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Growth Curve and OD - (Aug/06/2007 )

Hey guys,

I been looking at this forum for a while, but I finally decided to sign up.

I've searched the forum and scoured the web and I cannot find an exact answer to my question.

I am growing up my bacteria (unknown marine strain) and I am having trouble getting a satisfying growth curve from OD.

So my question is how do I obtain a growth curve and more importantly a doubling time from a OD vs time graph? And if some kind of calibration is needed, what is that process?

My bacteria seems to be following its doubling time (OD doubles ~2hrs) up to an OD of 1.0 but then the OD slows down. I am not sure if that has to do with the log relation of OD or it just exits log phase that quickly. I have seen it go up to ODs of 6 so I assumed the log phase would last longer than 1.0 (maybe not tho)

Thank You!



can anyone please help??

really confused on the subject... thanks

can i just take the slope of my log phase of time vs OD and thats my generation time and

ln(2) / generation time = doubling time??



ok well if i get clear your subject, you need to seed 2 cultures.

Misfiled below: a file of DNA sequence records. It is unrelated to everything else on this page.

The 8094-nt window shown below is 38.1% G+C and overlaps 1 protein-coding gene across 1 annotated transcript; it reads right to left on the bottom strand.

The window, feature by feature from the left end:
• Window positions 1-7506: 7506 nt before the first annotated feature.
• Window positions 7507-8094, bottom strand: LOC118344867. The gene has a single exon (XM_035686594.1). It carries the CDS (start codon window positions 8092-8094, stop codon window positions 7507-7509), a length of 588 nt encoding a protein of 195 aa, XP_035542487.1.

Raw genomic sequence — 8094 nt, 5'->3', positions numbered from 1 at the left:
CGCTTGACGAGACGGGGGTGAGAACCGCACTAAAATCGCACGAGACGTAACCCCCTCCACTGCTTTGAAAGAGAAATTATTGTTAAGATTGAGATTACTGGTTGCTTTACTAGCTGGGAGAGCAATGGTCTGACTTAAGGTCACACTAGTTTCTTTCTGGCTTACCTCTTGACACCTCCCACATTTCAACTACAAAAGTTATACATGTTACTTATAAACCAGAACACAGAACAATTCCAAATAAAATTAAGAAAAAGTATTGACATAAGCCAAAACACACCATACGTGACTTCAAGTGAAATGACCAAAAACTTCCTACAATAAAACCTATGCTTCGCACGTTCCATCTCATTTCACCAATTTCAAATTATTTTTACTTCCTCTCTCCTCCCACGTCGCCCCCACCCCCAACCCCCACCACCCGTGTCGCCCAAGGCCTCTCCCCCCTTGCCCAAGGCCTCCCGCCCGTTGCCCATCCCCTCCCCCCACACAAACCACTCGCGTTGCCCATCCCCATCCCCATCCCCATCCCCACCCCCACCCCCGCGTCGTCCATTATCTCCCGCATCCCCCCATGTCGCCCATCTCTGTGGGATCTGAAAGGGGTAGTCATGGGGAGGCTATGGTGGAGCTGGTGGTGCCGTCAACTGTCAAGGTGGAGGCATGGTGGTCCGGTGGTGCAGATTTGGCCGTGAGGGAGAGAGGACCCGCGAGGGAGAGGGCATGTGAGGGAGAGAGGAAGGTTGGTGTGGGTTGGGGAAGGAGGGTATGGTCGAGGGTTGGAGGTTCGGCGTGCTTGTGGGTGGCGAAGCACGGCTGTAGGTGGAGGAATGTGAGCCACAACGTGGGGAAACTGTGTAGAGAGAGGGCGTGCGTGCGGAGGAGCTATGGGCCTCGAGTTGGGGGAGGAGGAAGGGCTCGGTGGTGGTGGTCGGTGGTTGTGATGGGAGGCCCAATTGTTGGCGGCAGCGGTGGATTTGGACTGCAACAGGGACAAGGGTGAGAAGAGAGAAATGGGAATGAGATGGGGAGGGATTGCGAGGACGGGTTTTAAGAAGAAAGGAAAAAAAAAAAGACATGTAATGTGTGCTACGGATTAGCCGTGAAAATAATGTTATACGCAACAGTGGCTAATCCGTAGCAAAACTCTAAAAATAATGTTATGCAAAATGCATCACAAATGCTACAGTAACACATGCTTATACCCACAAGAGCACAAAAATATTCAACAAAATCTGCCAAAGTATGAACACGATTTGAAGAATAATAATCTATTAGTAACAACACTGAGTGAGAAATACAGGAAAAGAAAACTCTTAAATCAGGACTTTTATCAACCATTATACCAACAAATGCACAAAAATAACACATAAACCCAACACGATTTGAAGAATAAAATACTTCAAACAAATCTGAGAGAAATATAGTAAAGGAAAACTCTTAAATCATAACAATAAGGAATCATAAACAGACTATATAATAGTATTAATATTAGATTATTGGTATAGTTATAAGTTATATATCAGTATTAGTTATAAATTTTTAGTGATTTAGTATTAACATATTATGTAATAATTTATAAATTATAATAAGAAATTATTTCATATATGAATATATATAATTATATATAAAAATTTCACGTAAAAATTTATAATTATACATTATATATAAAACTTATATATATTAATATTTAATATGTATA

Pick the OD every quarter of hour. Then you'll be able to draw your initial growth curve. you need to find where the culture is in exponential phase (linear doubling time, means your OD=f(t) curve is at this point linear too. It's here where you'll be able to truly know the doubling time.
At = Ainitial x exponential [-lambda.t]
t is in minutes, your lambda is in minute.
lambda = ln2 / T, where T is your doubling time


In grad school I was working with yeast - so I don't know if this suggestion would work - but when we wanted to do growth curves we would streak for single colonies on solid support media (YPAD plates, but I'm sure your media would need to be different). Pick a single and innoculate a flask with 50ml of liquid media in a 30oC shaking incubator. Every hour I would take a three tiny samples (100ul) and resuspend in 900ul of fresh media and take the OD600 in a 1 ml quartz cuvette (blanked against media, not water). The dilution factor was important becuase the OD600 of most cell cultures tops out and becomes non-linear fairly fast. Hope that all makes sense.

Alternatively, if you have a good microscope, you could use a hemocytometer (or something similar) to count cells directly. This is what I do now (I currently work in a mammalian cell culture lab).